Feeds

Ex-LulzSec bloke to spend a YEAR in the cooler for Sony hack

And pay $600,000 to Hollywood giant. Who's laughing now?

Boost IT visibility and business value

A former LulzSec hacker has been jailed for a year for ransacking Sony Pictures Entertainment's computer systems.

Cody Kretsinger, 25, from Decatur, Illinois - better known to his fellow LulzSec cohorts as "Recursion" - was also ordered to carry out 1,000 hours of community service, and a year of home detention, following his release from prison.

He was sentenced by a Los Angeles court on Thursday, Reuters reports.

Kretsinger had pleaded guilty to a single count of conspiracy and unauthorized impairment of a protected computer (i.e. computer hacking) in a plea-bargaining agreement. Kretsinger admitting breaking into the Sony Pictures website and extracting information which he passed on to other members of LulzSec, who leaked the data in order to embarrass Sony, a hated enemy of the hacktivist group.

Sony claimed the hack left it $600,000 out of pocket. Kretsinger was ordered to somehow repay this amount in restitution to Sony, the LA Times adds.

Earlier this month a 26-year-old British man also pleaded guilty to computer hacking as part of LulzSec, a splinter group of mischief-makers from the larger Anonymous collective. Ryan Ackroyd, from South Yorkshire, admitted taking part in attacks against numerous high-profile targets including Nintendo, News International, 20th Century Fox, Sony Group and the NHS. Ackroyd adopted the online persona of a 16-year-old girl named Kayla during much of his malfeasance.

Ackroyd and other convicted LulzSec suspects - Jake Davis, 20, ("Topiary") from the Shetland Islands, Scotland, 18-year-old Mustafa Al-Bassam ("Tflow"), from Peckham, south London and Ryan Cleary, 21, from Wickford, Essex - are all due to be sentenced on 14 May.

Erstwhile LulzSec leader Hector Xavier "Sabu" Monsegur, was revealed in March 2012 as an FBI informer who had been grassing on his former cohorts for 10 months after his arrest in June 2011. Sabu's sentencing was delayed by 6 months in February due to his "ongoing cooperation with the government". ®

Gartner critical capabilities for enterprise endpoint backup

More from The Register

next story
Microsoft: We plan to CLEAN UP this here Windows Store town
Paid-for apps that provide free downloads? Really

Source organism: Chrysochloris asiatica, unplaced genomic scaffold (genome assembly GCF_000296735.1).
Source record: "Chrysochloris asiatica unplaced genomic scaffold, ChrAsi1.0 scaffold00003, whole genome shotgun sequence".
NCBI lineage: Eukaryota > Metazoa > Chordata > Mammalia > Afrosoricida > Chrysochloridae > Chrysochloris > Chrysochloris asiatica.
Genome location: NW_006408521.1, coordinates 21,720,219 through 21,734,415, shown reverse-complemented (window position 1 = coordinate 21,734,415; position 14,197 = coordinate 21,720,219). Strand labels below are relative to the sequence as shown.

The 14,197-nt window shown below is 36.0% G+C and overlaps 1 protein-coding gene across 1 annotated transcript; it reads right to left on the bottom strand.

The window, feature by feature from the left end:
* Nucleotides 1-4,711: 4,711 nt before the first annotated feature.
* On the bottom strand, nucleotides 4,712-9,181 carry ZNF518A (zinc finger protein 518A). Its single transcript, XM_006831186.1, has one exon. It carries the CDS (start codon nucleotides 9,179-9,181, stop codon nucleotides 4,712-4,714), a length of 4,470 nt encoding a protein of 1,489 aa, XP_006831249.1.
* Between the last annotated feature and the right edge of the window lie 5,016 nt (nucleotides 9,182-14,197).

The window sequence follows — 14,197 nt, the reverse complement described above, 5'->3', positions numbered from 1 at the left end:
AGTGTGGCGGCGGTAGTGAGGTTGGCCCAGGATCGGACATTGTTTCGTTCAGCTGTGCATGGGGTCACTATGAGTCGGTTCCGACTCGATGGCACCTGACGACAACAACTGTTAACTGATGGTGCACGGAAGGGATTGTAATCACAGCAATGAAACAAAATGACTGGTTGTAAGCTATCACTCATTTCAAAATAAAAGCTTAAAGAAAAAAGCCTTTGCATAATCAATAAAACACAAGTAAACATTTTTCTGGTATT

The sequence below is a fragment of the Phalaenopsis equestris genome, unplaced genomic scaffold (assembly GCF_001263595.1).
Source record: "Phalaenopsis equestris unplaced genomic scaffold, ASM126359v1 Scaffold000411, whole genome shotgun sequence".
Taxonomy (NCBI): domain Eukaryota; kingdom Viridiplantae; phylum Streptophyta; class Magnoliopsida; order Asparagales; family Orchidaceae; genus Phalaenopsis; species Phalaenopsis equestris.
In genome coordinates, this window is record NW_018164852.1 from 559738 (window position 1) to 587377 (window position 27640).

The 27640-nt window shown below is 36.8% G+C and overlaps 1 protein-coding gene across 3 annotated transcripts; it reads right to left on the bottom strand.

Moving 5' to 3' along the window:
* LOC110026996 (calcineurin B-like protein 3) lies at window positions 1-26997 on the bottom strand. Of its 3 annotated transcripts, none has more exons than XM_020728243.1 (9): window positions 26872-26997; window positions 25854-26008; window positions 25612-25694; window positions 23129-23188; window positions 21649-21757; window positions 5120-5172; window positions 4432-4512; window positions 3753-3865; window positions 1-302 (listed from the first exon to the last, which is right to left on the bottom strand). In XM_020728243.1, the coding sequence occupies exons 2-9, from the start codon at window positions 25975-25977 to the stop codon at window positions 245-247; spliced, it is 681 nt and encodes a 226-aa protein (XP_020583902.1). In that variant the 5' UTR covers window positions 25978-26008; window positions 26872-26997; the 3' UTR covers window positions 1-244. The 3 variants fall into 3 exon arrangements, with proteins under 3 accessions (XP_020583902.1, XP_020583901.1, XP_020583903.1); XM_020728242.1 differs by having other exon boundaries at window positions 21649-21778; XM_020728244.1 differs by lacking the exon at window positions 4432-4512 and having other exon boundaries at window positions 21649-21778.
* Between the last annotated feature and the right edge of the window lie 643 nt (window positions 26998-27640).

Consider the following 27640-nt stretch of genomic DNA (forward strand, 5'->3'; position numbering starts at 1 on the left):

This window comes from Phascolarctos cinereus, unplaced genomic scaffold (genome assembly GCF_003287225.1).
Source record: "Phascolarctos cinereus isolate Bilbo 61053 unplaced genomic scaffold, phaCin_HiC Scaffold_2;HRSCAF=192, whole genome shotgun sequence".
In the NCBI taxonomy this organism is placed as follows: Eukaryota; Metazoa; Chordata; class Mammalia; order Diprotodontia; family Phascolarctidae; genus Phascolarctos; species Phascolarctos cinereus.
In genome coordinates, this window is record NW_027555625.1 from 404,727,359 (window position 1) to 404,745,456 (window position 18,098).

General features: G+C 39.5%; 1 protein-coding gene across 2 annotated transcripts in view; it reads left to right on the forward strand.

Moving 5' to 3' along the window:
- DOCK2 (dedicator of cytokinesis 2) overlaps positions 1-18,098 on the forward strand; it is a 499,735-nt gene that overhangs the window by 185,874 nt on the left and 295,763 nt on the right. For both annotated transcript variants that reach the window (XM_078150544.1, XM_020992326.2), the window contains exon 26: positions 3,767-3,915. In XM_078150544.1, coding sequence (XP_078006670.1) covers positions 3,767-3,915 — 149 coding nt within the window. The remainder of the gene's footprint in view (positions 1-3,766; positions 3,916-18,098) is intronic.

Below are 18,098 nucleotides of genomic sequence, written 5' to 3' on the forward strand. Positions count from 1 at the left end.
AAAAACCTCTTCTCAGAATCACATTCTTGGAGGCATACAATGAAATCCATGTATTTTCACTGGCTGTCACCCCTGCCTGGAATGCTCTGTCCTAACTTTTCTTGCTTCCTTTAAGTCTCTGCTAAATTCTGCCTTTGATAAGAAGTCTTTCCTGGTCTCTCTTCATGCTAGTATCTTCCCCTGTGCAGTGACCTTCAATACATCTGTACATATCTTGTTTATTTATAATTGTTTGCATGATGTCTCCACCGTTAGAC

Snowden on NSA's MonsterMind TERROR: It may trigger cyberwar
Plus: Syria's internet going down? That was a US cock-up
Who needs hackers? 'Password1' opens a third of all biz doors
GPU-powered pen test yields more bad news about defences and passwords
e-Borders fiasco: Brits stung for £224m after US IT giant sues UK govt
Defeat to Raytheon branded 'catastrophic result'
Hear ye, young cyber warriors of the realm: GCHQ wants you
Get involved, get a job and then never discuss work ever again
Chinese hackers spied on investigators of Flight MH370 - report
Classified data on flight's disappearance pinched
Microsoft cries UNINSTALL in the wake of Blue Screens of Death™
Cache crash causes contained choloric calamity
prev story

Whitepapers

Implementing global e-invoicing with guaranteed legal certainty
Explaining the role local tax compliance plays in successful supply chain management and e-business and how leading global brands are addressing this.
7 Elements of Radically Simple OS Migration
Avoid the typical headaches of OS migration during your next project by learning about 7 elements of radically simple OS migration.
BYOD's dark side: Data protection
An endpoint data protection solution that adds value to the user and the organization so it can protect itself from data loss as well as leverage corporate data.
Consolidation: The Foundation for IT Business Transformation
In this whitepaper learn how effective consolidation of IT and business resources can enable multiple, meaningful business benefits.
High Performance for All
While HPC is not new, it has traditionally been seen as a specialist area – is it now geared up to meet more mainstream requirements?